What if I told you there is a constant war going on in your body? A constant fight between sides, trying to win at all costs.
I'm not talking about good versus evil, I'm talking about your muscles.
The human body is made of a bunch of opposing muscles, constantly playing tug of war on bones and joints. This long-standing duel is actually good. It helps your body move properly.
These opposing muscles are front and back, side to side, and run diagonally across the body. If these muscles are chronically out of balance, then joints don't operate efficiently and injuries occur.
Below I will review common issues with the hip flexor and glutes, what imbalance leads to and how you can help create balance.
HIP FLEXOR VERSUS THE GLUTE
How often do you say, oh dang, my hip flexors are so tight? If you sit at a desk for work, probably quite often.
What is the hip flexor and what does it do?
The hip flexor is a series of muscle and tendons that start deep in your belly, connect to the front of the hip and go down to the femur. This tendon actually helps lift your leg up toward your body. So if you're standing and raise your leg like you're stepping up on to a step, that is your hip flexor "flexing" your leg.
What is the glute and what does it do?
The glute is a set of three muscles that pull your hip and femur down, back, and actually helps rotate the femur away from the middle of the body (externally rotate). So say you are sprinting, the leg in front will be pulled back behind the body by the glute muscles. This is overly simplistic, but it helps to make the point.
OK, so let's look at the hip flexor and the glute are warring against each other from a front and back view. For this, it is helpful to think of the hip structure as a bowl of water. The goal is to keep that bowl balanced.
Hip Flexor Winning
When your hip flexors win, this effectively points your pelvis more toward the sky and water would pour out the back side of the bowl. The muscles of the front are shortened and the muscles of the back are lengthened.
This puts extra strain on low back and increases risk of injury because they're not able to fully contract to provide stability for the low back. As a result, other smaller muscles take over and often can't handle the pressure.
Another unfortunate side effect is that you get the "no ass" look where your back goes straight to your legs without the site of any ass.... sad, sad indeed.
Glutes winning means the front of the pelvis is likely pointing toward the ground and water is spilling out the front. This problem also creates issues in the lower back because the base of the spine and the muscles around it have a leverage-type pressure from the backside of the pelvis.
This leverage forces the lower back muscles to be shortened, or tightened, and thus the low back default setting is in "extension" rather than neutral. The low back muscles flexing all the time is also not good and can lead to overuse injury or other issues in the low back.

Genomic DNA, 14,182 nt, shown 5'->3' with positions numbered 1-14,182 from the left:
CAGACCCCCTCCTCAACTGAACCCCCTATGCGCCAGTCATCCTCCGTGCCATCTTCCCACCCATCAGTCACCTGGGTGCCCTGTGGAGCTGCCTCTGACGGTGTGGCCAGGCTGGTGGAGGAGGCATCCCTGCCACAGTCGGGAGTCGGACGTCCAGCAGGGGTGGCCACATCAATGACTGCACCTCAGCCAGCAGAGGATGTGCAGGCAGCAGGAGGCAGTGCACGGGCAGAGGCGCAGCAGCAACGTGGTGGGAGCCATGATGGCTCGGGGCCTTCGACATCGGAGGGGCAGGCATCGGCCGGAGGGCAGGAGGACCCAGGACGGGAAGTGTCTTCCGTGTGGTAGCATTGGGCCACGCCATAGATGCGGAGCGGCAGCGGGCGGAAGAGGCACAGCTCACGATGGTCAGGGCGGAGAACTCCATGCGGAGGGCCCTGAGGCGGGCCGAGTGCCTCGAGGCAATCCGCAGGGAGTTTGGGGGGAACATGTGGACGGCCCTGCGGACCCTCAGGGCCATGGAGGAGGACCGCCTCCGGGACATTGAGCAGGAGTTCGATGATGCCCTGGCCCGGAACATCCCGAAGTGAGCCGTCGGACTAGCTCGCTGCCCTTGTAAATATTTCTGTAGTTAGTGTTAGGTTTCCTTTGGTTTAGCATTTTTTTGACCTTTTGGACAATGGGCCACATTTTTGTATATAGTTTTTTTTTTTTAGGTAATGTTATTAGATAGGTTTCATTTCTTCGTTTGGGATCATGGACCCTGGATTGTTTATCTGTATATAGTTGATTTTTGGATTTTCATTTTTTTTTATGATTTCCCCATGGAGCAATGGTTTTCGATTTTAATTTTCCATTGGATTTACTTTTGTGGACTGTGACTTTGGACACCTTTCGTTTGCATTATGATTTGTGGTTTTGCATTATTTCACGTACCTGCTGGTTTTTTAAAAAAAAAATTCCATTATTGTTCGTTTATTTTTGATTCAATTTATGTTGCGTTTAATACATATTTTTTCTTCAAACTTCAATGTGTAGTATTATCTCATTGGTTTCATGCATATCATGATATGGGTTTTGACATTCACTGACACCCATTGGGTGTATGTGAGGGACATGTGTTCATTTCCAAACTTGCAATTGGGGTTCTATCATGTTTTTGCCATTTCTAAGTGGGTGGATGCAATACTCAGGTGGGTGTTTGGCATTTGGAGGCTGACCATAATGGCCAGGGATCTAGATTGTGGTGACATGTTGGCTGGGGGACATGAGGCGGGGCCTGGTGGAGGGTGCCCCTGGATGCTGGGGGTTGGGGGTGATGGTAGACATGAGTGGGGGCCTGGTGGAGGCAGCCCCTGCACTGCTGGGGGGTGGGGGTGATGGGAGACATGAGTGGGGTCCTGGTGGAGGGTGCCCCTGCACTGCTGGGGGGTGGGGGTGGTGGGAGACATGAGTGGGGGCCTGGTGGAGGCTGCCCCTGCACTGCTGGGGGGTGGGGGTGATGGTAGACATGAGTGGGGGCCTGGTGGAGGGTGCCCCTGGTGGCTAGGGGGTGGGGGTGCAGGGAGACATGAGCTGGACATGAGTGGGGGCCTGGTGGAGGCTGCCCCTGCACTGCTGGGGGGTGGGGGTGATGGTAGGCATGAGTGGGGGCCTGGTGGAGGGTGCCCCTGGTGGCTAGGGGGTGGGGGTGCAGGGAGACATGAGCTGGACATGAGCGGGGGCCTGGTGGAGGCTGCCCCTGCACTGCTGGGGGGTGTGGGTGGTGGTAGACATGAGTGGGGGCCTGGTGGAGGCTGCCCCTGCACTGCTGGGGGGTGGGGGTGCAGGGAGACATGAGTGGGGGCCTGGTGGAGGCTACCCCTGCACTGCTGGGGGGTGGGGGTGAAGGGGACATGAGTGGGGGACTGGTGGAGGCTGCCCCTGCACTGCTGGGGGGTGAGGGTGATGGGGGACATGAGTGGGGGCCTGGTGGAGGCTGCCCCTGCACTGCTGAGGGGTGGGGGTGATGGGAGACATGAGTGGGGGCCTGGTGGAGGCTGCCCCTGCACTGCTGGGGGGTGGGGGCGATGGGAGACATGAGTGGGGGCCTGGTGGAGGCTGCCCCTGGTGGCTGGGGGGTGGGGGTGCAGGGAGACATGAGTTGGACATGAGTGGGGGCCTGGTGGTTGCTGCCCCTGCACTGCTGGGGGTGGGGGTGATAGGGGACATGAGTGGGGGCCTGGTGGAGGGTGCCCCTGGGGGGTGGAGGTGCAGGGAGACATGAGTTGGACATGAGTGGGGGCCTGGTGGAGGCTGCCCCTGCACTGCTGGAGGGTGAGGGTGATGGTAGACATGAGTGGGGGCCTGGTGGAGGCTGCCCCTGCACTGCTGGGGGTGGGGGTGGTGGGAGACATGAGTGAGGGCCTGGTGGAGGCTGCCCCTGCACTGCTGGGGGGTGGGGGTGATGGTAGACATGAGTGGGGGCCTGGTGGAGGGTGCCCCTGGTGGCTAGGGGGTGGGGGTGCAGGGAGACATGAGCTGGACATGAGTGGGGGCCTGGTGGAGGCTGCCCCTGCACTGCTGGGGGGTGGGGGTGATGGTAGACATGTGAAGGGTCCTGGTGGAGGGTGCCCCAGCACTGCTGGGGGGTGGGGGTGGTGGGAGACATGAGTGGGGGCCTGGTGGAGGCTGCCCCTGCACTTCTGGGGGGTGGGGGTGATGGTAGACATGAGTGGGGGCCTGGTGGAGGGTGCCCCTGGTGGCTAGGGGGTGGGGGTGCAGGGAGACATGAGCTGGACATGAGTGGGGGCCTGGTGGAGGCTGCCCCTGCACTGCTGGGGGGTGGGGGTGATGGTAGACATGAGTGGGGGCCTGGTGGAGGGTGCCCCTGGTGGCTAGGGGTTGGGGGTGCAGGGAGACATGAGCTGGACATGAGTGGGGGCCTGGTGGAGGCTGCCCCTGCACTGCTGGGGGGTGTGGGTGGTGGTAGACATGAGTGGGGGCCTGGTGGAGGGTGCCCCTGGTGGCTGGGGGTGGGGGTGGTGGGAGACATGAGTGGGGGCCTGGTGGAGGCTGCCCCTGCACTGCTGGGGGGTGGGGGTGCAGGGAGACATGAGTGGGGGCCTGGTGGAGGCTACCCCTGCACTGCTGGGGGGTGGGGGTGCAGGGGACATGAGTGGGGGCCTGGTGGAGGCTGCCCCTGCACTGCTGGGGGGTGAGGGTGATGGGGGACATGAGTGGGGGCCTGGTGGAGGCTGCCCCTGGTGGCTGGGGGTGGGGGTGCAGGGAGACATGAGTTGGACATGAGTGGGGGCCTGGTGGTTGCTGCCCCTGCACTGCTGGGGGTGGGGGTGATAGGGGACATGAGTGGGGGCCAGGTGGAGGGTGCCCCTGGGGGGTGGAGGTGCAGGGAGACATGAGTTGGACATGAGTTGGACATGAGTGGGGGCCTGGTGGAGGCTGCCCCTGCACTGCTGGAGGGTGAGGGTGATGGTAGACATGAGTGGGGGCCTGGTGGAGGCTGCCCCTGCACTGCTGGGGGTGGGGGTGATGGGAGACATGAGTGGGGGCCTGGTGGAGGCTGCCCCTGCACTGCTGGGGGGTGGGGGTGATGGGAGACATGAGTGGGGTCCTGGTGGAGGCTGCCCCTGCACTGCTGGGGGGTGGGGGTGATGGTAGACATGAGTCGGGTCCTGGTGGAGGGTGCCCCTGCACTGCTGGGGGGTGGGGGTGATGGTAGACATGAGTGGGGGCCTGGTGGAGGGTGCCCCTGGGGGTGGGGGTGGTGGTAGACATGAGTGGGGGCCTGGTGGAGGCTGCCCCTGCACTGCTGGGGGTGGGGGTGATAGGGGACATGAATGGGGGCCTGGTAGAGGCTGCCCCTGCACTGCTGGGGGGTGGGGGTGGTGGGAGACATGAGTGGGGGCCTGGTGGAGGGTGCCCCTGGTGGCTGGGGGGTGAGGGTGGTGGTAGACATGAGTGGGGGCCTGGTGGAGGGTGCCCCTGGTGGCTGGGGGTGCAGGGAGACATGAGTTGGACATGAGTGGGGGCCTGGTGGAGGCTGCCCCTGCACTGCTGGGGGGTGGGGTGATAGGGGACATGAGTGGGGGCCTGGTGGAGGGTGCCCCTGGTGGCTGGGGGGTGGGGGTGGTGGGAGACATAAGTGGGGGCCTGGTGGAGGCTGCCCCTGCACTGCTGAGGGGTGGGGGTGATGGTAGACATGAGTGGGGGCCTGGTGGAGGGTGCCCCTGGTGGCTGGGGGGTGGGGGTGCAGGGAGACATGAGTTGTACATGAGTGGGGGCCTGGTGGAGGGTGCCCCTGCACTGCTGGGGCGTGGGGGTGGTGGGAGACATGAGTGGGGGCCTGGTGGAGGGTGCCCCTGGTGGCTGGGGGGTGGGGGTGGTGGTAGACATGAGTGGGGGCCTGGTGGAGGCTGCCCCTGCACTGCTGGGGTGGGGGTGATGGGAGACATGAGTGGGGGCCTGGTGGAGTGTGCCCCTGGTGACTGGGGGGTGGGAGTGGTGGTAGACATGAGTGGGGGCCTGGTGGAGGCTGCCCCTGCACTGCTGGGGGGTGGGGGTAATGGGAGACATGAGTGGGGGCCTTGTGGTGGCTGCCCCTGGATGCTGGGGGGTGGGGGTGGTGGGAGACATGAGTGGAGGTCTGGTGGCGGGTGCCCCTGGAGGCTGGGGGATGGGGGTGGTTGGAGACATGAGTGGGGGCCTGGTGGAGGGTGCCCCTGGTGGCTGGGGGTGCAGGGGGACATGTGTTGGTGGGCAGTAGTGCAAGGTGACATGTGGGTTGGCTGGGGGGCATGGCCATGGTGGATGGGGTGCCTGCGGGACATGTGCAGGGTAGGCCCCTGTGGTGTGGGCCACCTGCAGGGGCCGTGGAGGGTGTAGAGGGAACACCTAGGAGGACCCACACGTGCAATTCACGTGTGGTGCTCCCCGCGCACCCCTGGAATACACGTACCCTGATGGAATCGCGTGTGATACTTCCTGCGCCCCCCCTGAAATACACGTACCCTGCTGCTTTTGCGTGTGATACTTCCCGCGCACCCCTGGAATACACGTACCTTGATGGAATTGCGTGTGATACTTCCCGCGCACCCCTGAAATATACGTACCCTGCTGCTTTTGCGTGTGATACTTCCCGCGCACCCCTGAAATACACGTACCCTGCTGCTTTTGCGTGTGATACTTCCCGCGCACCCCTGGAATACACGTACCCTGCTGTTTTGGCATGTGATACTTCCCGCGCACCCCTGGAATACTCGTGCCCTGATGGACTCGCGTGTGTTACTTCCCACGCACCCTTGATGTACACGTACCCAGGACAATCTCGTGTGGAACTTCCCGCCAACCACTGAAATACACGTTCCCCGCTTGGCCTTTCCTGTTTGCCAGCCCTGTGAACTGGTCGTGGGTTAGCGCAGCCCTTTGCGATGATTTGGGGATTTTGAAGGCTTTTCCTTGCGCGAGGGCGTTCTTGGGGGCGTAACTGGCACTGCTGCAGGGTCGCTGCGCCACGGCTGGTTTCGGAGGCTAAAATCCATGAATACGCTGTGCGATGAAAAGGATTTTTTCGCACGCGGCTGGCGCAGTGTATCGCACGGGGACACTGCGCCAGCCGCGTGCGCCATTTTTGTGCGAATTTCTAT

The side effect of this is up for debate about it being good or bad aesthetically. The side effect can be seen as "booty popping" or "Instagram booty" where it looks like you're constantly putting that booty out there for the world to see. While it may be the look some people on Instagram are going for, that's not a good default position to live in.
WHAT TO DO IF THE HIP FLEXOR IS WINNING
Simple answer -- strengthen the glute! I like doing single leg glute bridges to help my clients feel how one side is tougher to squeeze all the way up than the other. You can also do Romanian Deadlifts, Step Ups, Vertical Jumps, Broad Jumps, Deadlifts, or weighted glute bridges.
WHAT TO DO IF THE GLUTE IS WINNING
Simple answer -- strengthen the front of your hip girdle! This can be deadbugs, hanging leg raises, v-ups, straight leg lifts, band resisted leg step ups, banded deadbugs, or banded mountain climbers. Not only do you need to strengthen your hip connection, but also all the muscles that are deep in your belly that make up the hip flexor.
Three key takeaways:
"Tightness" in one area may just be weakness in another area and stretching may not be the only prescription to fix it
Lack of muscle balance can lead to injury elsewhere in the body, not just where the imbalance occurs
Don't over train one area of the body, make sure that, overtime, your workouts lead to balance
The war over your hips is very real and very strong. Being perfectly balanced will likely not happen as the demands of your day to day life change. Maybe your body is just naturally (through genetics) very posterior or anterior dominant and your hips are shifted one way more than another, that's OK, keep that in mind for your training!
Be cognizant of the bowl of water your hips create and keep that body in good position!